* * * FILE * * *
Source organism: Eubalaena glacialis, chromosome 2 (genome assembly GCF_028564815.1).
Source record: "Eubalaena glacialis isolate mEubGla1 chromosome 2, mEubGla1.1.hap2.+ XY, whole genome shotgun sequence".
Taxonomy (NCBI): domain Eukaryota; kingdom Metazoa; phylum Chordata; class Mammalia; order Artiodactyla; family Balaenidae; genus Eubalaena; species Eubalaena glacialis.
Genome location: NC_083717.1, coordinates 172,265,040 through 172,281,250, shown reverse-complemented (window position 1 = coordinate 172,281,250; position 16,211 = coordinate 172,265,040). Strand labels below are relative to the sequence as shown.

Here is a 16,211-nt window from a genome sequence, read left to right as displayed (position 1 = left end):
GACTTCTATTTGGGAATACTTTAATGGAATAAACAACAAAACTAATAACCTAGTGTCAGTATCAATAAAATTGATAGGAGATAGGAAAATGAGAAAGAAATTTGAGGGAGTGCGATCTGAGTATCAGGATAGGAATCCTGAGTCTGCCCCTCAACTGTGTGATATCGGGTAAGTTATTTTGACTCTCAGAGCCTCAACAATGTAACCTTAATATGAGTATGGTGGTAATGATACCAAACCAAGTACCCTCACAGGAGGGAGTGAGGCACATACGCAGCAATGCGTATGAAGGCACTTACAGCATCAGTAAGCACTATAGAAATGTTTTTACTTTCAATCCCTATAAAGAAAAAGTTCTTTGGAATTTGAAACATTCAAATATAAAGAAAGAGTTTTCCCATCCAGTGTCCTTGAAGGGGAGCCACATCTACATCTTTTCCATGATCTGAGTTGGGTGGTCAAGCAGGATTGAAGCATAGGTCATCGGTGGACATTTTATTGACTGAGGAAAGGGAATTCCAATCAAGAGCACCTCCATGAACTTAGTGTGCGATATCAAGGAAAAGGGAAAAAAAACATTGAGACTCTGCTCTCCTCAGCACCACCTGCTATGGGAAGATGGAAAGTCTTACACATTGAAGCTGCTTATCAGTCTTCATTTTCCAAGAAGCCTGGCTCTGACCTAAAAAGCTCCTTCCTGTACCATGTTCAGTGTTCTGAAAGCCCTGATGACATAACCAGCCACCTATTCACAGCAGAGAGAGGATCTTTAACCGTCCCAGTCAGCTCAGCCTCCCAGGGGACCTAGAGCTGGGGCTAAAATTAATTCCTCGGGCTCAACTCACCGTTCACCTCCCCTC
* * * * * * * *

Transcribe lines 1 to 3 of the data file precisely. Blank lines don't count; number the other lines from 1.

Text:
Source organism: Eubalaena glacialis, chromosome 2 (genome assembly GCF_028564815.1).
Source record: "Eubalaena glacialis isolate mEubGla1 chromosome 2, mEubGla1.1.hap2.+ XY, whole genome shotgun sequence".
Taxonomy (NCBI): domain Eukaryota; kingdom Metazoa; phylum Chordata; class Mammalia; order Artiodactyla; family Balaenidae; genus Eubalaena; species Eubalaena glacialis.